Common Errors in English

The Participle

Let us study the following sentences:

Hearing the noise, the girl woke up.

The word hearing qualifies the noun ‘girl’ as an Adjective does. It is formed from the Verb Adjective, and is called a Participle. It may be called a Verbal Adjective. A participle is that form of the verb which partakes of the nature both of a verb and of an Adjective.

It must be noted that phrase ‘hearing the noise’ which is introduced by a participle, is known as participle phrase. According to its use here, it is an Adjective phrase.

Study the following examples regarding Participle:

We met a boy carrying a basket of flowers.

The child, thinking all was safe, attempted to cross the road.

He rushed into the field, and foremost fighting well.

In the above are all examples of what is usually called the Present Participle, which ends in -ing and represents an action as going on or incomplete.

Besides the Present Participle, we can verb another Participle called its Past Particle, which represents a completed action or state of the thing being talked about. For instance;

Deceived by her friends, she lost all hope.

Time misspent is time lost.

It must be noticed here, that the Past Participle usually ends with -ed, -d, -t, -en, or -n.

Apart from these two simple participles, the Present and the Past, we have a Perfect Participle which represents an action completed in some time in past. Such as;

Having rested, we continued our journey.

In the following examples the Participles are used as simple qualifying adjectives in front of a noun, therefore this usage terms them as Participle Adjectives.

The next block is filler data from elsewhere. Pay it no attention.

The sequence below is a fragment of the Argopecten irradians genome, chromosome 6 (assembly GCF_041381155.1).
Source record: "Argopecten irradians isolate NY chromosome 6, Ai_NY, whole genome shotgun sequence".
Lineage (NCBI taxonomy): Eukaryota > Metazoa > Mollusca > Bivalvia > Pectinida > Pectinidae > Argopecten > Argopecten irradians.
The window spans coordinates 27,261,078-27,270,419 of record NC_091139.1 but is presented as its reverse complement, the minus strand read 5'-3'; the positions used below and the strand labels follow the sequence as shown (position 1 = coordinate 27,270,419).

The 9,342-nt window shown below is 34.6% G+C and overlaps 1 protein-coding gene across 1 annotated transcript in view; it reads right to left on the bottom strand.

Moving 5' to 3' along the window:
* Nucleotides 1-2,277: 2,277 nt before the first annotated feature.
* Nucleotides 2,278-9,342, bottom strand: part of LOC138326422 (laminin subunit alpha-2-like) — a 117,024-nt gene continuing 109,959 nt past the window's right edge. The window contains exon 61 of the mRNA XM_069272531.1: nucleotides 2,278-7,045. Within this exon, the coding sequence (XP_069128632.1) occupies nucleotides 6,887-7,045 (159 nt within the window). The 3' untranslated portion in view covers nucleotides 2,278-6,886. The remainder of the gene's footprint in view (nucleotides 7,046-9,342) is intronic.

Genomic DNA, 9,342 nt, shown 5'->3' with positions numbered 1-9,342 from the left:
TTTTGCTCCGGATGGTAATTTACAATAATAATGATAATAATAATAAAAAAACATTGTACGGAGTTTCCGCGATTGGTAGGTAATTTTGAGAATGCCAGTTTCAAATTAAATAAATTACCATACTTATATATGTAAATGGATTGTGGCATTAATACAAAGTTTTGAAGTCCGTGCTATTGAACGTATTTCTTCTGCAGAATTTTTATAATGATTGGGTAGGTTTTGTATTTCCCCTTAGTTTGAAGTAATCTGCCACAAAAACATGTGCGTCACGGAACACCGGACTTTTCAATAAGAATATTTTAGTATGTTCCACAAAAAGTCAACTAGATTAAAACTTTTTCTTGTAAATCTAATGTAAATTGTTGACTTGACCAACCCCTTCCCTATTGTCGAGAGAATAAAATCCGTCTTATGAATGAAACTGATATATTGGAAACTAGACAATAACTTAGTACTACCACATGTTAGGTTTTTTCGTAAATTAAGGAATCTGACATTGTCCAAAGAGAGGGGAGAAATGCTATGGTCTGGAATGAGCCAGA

rolling stone gathers no mass.

Therefore, Participles can be summarized as following:

1. A participle is a verbal Adjectives.

2. Like a Verb it may govern a noun or pronoun. Such as;

Hearing the noise, the girl woke up. (Here the noun ‘noise’ is governed by the participle ‘hearing’)

3. Like a Verb it may be modified by an adverb. Such as;

Loudly knocking at the gate, she demanded admission. (Here the participle ‘knocking’ is modified by the adverb ‘loudly’)

4. Like an adjective the participle may qualify a noun or pronoun. Such as;

Having rested, the women continued their journey.

5. Like an Adjective it may be compared. Such as;

Education is the most pressing need of our time. (Here the participle ‘pressing’ is compared by prefixing ‘most’)

Use of Participle:

The use of present participle forms Continuous tenses (active voice) with tenses of the verb. Such as;

  • I am loving.
  • I was loving.
  • I shall be loving.

The perfect tenses in active voice are formed from the past participle with tenses of the verb ‘have’. Such as;

  • I have loved.
  • I had loved.
  • I shall have loved.

The passive voice is formed from the Past participle with tenses of the verb be. Such as;

  • I am loved.
  • I was loved.
  • I shall be loved.

We have so far seen that Participles qualify nouns or pronouns. They may be used in following ways –

1. Participles used attributively. For instance;

lost opportunity never returns.

2. Participles used for predicatively. Consider the following instance;

The man seems worried. (Modifying the subject)

3. Participles used absolutely with a noun or pronoun going before it. For example;

The wind being favorable, they embarked on the journey.

God willing, we shall have another great monsoon season.

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